Leopold II statue defaced again after clean-up

Leopold II statue defaced again after clean-up
The statue after the first time it was defaced. © Belga

A statue of Belgium's colonial-era king, Leopold II, in Brussels has been defaced again only days after it was wiped clean of graffiti tags and anti-racist slogans smeared on it amid a surge of support for its removal.

A single message in big red letters was painted on the pedestal of the equestrian statue located in Place du Trône: "Stop cleaning, start reflecting."

The newest act of defacement comes only ten days after authorities ordered the statue to be scrubbed clean after it was covered in graffiti tags in the aftermath of a Black Lives Matter (BLM) demonstration in Brussels.

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The march was organised in solidarity with the US police killing of George Floyd, which sparked a wave of support for anti-racist and anti-colonial movements across the world.

Previous messages inscribed on the statue read "assassin" (murderer) and "Black Lives Matter," and "Pardon" was also scrawled across Leopold's chest in white.

An inscription in English also read: "This man killed 15 million people," referring to the highest estimated death toll of Congolese deaths during the former monarch's brutal rule over what is now the Democratic Republic of Congo.

Several statues of the coloniser king were also defaced across Belgium, and at least two have been removed from public space, one in Antwerp and another one in Ghent.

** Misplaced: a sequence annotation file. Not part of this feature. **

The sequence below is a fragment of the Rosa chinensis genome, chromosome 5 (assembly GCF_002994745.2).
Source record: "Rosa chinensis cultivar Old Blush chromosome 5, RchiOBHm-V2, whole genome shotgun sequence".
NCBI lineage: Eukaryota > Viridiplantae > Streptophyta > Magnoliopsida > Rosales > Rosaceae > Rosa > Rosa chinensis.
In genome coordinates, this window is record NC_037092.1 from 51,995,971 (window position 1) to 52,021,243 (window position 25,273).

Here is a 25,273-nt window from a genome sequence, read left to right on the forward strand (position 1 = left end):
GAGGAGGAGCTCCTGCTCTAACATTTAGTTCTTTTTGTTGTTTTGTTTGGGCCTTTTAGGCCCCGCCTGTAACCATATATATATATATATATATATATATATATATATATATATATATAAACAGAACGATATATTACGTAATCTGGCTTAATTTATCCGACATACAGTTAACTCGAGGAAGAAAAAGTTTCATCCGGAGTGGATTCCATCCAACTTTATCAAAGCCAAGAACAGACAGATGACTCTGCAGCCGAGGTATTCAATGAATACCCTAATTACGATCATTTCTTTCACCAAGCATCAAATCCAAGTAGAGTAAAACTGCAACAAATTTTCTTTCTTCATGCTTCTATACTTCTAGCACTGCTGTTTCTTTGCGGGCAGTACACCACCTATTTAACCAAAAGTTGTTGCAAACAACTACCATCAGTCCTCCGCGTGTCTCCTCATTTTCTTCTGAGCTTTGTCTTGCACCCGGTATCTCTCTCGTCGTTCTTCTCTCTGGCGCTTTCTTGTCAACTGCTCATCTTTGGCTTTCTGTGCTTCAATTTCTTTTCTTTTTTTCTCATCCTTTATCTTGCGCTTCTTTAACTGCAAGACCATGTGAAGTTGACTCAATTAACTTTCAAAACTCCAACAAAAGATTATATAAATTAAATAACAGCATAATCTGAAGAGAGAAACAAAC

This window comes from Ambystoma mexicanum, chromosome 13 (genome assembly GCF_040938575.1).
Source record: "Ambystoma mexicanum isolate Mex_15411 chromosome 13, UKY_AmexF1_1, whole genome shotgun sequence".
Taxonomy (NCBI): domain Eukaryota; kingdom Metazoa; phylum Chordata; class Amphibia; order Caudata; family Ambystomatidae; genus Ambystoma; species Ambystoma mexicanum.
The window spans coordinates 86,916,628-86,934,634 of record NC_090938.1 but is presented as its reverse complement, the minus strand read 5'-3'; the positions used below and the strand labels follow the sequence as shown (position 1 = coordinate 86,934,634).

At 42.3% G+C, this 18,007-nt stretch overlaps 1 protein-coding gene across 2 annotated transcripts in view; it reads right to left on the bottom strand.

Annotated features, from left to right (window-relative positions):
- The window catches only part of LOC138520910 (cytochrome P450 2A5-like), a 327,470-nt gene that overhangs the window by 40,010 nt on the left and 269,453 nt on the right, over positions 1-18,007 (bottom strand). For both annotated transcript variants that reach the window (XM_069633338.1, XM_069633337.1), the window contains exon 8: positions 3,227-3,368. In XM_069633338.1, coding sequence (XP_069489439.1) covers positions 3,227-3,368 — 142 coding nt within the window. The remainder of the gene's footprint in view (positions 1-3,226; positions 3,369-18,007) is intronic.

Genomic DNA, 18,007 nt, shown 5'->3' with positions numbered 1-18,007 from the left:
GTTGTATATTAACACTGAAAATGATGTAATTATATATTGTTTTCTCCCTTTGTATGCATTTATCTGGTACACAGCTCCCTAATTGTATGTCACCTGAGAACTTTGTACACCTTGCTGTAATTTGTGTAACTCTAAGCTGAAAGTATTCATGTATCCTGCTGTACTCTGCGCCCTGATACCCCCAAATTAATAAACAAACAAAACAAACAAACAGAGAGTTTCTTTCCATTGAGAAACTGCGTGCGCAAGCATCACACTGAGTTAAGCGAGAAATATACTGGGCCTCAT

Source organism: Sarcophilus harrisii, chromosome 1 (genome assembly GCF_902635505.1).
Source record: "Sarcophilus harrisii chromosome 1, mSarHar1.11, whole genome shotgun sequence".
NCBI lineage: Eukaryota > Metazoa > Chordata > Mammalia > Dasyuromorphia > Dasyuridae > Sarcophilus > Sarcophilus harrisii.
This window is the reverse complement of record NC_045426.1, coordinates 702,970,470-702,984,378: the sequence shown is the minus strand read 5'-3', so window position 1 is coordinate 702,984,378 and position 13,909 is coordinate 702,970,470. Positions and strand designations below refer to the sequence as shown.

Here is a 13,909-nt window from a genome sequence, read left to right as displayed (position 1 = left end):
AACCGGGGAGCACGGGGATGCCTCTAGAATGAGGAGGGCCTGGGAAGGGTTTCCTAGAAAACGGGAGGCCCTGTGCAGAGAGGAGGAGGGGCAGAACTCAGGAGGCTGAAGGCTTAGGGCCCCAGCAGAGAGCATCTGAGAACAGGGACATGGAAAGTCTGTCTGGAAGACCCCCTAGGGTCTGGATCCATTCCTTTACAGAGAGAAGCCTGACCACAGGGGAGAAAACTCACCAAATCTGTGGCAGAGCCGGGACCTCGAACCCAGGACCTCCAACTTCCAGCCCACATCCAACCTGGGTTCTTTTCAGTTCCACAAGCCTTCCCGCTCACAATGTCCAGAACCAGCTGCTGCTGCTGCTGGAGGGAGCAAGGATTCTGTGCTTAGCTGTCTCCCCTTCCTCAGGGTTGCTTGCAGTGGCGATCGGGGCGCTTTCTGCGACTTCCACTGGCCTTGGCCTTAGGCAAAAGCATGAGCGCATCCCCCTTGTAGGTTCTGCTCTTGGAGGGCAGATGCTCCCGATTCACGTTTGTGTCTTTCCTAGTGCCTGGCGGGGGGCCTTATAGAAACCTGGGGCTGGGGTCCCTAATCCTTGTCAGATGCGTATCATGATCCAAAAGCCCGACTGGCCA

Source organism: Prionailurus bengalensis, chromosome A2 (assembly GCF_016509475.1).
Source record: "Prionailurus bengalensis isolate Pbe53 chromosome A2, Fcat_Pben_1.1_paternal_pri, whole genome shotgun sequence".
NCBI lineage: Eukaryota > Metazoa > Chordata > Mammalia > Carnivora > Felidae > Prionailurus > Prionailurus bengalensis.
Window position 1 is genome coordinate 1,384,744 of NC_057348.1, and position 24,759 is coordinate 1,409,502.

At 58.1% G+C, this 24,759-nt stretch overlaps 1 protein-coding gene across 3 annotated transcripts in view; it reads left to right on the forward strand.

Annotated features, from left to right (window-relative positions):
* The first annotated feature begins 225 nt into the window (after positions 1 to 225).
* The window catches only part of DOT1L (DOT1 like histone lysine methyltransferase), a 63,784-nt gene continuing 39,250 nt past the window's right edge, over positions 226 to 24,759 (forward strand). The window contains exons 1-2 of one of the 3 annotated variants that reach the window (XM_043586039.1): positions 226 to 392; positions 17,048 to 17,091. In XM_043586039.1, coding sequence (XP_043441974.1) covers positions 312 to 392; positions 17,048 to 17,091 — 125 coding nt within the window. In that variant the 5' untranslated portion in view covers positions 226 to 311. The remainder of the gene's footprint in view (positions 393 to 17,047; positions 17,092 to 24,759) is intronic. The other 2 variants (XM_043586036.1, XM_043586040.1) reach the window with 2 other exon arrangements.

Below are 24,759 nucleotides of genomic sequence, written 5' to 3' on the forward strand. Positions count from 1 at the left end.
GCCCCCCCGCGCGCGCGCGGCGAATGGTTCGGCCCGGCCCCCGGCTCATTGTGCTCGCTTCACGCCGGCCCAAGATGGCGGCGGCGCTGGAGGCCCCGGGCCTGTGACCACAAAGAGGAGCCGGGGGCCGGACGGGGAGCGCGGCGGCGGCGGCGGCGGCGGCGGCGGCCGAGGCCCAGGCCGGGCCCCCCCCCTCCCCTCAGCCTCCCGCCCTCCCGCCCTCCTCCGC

Additionally, the universities of Leuven and Mons have each removed Leopold II busts from display and placed them in storage following increasing calls for their removal.

A petition calling on the City of Brussels to pull down all monuments to Leopold II has gathered over 80,000 signatures since its launch.

A counter-petition calling for the statues to be kept on their pedestals, arguing that the former king "could not be held responsible for what they did during his rule," has gathered more than 20,400 signatures.

The argument echoes comments by Belgium's Prince Laurent, who in an interview to SudPresse said that he did not see how Leopold could have hurt Congolese people since "he never went there."

Brussels Secretary of State, Pascal Smet, has said that a "quick decision" and signalled that he would be willing to take the statues down if an expert working group decides that it's the best course of action.

Gabriela Galindo
The Brussels Times

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